|Joedy Gardner (ECBL, Atlantic 10) (1974–1977)|
|1974–75||Joedy Gardner||14–13||ECAC Finals|
|Eastern Collegiate Basketball League|
|1975–76||Joedy Gardner||15–13||ECAC Third Place|
|Atlantic 10 Conference|
|1976–77||Joedy Gardner||18–11||5–5||T-1st (ECBL West)|
|1977–78||Joedy Gardner||12–16||3–7||8th (Eastern 8)|
|Gale Catlett (Atlantic 10, Big East) (1978–2002)|
|1978–79||Gale Catlett||16–12||7–3||2nd (Eastern 8)|
|1979–80||Gale Catlett||15–14||4–6||7th (Eastern 8)|
|1980–81||Gale Catlett||23–10||9–4||3rd (Eastern 8)|
|1981–82||Gale Catlett||27–4||13–1||1st (Eastern 8)||NCAA Second Round||14||17|
|1982–83||Gale Catlett||23–8||10–4||T-1st (A10 West)||NCAA Round of 64|
|1983–84||Gale Catlett||20–12||9–9||T-4th||NCAA Second Round|
|1984–85||Gale Catlett||20–9||16–2||1st||NIT First Round|
|1985–86||Gale Catlett||22–11||15–3||2nd||NCAA Round of 64|
|1986–87||Gale Catlett||23–8||15–3||2nd||NCAA Round of 64|
|1987–88||Gale Catlett||18–14||12–6||3rd||NIT First Round|
|1988–89||Gale Catlett||26–5||17–1||1st||NCAA Second Round||17||19|
|1990–91||Gale Catlett||17–14||10–8||T-3rd||NIT Second Round|
|1991–92||Gale Catlett||20–12||10–6||3rd||NCAA Round of 64|
|1992–93||Gale Catlett||17–12||7–7||6th||NIT Second Round|
|1993–94||Gale Catlett||17–12||8–8||3rd||NIT Second Round|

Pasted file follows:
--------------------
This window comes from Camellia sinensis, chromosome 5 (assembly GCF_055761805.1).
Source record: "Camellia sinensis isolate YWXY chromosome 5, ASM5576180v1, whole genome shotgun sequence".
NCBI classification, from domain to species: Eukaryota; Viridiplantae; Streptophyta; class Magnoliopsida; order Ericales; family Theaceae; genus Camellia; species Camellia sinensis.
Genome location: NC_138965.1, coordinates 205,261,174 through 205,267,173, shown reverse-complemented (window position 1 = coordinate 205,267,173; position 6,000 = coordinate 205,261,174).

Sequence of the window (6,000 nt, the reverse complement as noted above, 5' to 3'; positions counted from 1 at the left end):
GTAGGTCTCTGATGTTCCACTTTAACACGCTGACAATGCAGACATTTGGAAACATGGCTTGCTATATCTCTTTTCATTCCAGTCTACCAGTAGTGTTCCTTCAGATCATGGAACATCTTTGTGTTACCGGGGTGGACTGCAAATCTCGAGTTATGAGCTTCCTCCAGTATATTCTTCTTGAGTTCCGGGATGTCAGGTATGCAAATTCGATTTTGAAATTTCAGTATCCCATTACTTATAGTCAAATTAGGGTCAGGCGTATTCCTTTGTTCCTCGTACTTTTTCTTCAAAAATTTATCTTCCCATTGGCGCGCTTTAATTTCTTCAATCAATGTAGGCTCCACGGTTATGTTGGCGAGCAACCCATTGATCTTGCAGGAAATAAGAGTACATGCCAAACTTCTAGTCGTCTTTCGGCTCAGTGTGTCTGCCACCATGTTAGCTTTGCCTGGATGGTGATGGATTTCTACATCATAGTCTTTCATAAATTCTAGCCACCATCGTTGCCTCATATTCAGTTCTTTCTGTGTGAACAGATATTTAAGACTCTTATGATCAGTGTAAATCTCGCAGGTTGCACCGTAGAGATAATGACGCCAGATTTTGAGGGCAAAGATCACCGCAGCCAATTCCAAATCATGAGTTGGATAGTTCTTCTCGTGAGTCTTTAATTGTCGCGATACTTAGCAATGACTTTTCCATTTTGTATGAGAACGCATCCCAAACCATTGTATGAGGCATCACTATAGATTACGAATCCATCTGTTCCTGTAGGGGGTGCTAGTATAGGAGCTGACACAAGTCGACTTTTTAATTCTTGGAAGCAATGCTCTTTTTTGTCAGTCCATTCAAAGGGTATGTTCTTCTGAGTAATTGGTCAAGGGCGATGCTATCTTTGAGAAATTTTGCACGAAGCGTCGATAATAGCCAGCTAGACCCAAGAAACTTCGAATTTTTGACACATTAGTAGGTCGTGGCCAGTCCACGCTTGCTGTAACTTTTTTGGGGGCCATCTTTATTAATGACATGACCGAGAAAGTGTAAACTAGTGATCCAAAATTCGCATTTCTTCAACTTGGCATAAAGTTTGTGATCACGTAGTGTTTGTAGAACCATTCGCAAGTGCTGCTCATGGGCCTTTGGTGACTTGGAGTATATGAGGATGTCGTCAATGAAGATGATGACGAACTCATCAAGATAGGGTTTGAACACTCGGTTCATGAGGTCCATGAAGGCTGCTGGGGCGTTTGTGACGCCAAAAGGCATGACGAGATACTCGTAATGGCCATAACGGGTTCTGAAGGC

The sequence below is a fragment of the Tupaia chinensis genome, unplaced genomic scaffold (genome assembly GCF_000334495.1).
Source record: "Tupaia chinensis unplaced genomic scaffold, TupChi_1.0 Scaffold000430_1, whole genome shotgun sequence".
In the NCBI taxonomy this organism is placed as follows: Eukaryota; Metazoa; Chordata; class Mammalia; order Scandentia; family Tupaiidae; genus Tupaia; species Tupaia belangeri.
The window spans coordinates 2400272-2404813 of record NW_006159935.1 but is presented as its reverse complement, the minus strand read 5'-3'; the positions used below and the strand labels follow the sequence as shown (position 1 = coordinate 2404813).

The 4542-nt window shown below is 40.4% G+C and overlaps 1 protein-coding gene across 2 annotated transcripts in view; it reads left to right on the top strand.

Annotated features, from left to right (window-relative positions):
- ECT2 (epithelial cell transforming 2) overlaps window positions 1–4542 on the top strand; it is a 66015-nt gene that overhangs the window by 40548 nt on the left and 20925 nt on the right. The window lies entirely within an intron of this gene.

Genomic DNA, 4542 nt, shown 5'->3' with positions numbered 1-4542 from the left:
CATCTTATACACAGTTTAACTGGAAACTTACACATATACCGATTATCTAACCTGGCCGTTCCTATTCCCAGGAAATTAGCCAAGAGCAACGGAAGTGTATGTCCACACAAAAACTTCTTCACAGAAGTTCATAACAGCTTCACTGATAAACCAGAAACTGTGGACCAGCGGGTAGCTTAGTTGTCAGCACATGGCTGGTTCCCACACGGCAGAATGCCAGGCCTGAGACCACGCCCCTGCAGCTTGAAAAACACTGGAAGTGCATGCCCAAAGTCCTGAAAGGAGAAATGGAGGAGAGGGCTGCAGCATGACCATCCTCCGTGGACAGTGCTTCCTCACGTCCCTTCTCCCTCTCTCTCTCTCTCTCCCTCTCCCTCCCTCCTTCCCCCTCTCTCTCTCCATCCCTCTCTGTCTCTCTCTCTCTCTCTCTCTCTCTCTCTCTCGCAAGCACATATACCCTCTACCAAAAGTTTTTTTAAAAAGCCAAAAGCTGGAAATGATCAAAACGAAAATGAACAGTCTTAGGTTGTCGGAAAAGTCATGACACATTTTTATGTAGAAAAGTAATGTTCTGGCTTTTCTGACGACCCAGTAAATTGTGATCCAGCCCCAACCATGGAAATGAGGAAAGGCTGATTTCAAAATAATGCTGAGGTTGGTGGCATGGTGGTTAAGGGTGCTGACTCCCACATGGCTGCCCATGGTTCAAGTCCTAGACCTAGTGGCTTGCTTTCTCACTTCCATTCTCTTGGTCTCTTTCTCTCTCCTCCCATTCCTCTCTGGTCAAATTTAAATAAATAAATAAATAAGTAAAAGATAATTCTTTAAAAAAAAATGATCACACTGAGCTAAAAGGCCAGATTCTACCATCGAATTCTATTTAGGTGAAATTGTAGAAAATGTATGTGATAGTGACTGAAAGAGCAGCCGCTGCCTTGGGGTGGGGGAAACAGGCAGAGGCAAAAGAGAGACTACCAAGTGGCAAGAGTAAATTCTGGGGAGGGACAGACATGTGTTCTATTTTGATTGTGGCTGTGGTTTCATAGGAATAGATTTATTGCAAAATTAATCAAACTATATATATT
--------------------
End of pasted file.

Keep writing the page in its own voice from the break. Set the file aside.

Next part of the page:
|Big East Conference (1979–2013)|
|1995–96||Gale Catlett||12–15||7–11||4th (BE 6)|
|1996–97||Gale Catlett||21–10||11–7||3rd (BE 6)||NIT Quarter Finals|
|1997–98||Gale Catlett||24–9||11–7||3rd (BE 6)||NCAA Sweet 16||18|
|2000–01||Gale Catlett||17–12||8–8||4th||NIT First Round|
|John Beilein (Big East) (2002–2007)|
|2003–04||John Beilein||17–14||7–9||T-8th||NIT Third Round|
|2004–05||John Beilein||24–11||8–8||T-7th||NCAA Elite Eight||12|
|2005–06||John Beilein||22–11||11–5||3rd||NCAA Sweet 16||15||22|
|2006–07||John Beilein||27–9||9–7||7th||NIT Champions|
|Bob Huggins (Big East, Big 12) (2007–present)|
|2007–08||Bob Huggins||26–11||11–7||5th||NCAA Sweet 16||17|
|2008–09||Bob Huggins||23–12||10–8||7th||NCAA Round of 64|
|2009–10||Bob Huggins||31–7||13–5||3rd||NCAA Final Four||3||6|
|2010–11||Bob Huggins||21–12||11–7||6th||NCAA Second Round||22|
|2011–12||Bob Huggins||19–14||9–9||8th||NCAA Round of 64|
|Big 12 Conference|
|2013–14||Bob Huggins||17–16||9–9||6th||NIT First Round|
|2014–15||Bob Huggins||25–10||11–7||T-3rd||NCAA Sweet 16||18||20|
|2015–16||Bob Huggins||26–9||13–5||2nd||NCAA Round of 64||14||8|
|2016–17||Bob Huggins||28–9||12–6||T-2nd||NCAA Sweet 16||13||11|
|2017–18||Bob Huggins||26–11||11–7||T-2nd||NCAA Sweet 16||15||13|
Postseason invitational champion
AP does not release poll following NCAA tournament. Final AP ranking reflects poll prior to NCAA tournament. Final coaches poll reflects ranking following NCAA tournament.